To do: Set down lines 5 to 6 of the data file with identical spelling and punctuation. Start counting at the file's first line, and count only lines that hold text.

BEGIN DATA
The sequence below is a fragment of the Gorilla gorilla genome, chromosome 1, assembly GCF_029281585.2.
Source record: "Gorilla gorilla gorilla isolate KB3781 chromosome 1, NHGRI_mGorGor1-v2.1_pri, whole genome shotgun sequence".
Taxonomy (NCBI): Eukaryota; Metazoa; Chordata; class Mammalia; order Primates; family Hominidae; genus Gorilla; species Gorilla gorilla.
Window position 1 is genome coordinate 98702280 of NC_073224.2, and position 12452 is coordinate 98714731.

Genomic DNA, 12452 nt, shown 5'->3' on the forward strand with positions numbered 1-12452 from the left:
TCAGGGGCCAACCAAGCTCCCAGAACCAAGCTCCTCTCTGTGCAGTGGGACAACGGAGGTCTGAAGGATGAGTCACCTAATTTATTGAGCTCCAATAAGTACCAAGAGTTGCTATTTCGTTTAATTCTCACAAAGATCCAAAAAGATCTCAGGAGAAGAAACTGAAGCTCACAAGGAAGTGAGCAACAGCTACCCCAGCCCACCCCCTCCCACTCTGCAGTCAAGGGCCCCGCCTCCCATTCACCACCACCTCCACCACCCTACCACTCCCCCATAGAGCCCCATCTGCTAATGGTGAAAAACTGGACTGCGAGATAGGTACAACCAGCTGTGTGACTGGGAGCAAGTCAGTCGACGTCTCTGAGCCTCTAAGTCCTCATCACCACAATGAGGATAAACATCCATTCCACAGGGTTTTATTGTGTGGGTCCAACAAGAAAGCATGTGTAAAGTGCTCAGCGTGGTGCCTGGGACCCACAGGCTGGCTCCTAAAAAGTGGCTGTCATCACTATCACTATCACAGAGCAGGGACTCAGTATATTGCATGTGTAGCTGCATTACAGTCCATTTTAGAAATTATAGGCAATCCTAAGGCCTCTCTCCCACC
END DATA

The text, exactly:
Genomic DNA, 12452 nt, shown 5'->3' on the forward strand with positions numbered 1-12452 from the left:
TCAGGGGCCAACCAAGCTCCCAGAACCAAGCTCCTCTCTGTGCAGTGGGACAACGGAGGTCTGAAGGATGAGTCACCTAATTTATTGAGCTCCAATAAGTACCAAGAGTTGCTATTTCGTTTAATTCTCACAAAGATCCAAAAAGATCTCAGGAGAAGAAACTGAAGCTCACAAGGAAGTGAGCAACAGCTACCCCAGCCCACCCCCTCCCACTCTGCAGTCAAGGGCCCCGCCTCCCATTCACCACCACCTCCACCACCCTACCACTCCCCCATAGAGCCCCATCTGCTAATGGTGAAAAACTGGACTGCGAGATAGGTACAACCAGCTGTGTGACTGGGAGCAAGTCAGTCGACGTCTCTGAGCCTCTAAGTCCTCATCACCACAATGAGGATAAACATCCATTCCACAGGGTTTTATTGTGTGGGTCCAACAAGAAAGCATGTGTAAAGTGCTCAGCGTGGTGCCTGGGACCCACAGGCTGGCTCCTAAAAAGTGGCTGTCATCACTATCACTATCACAGAGCAGGGACTCAGTATATTGCATGTGTAGCTGCATTACAGTCCATTTTAGAAATTATAGGCAATCCTAAGGCCTCTCTCCCACC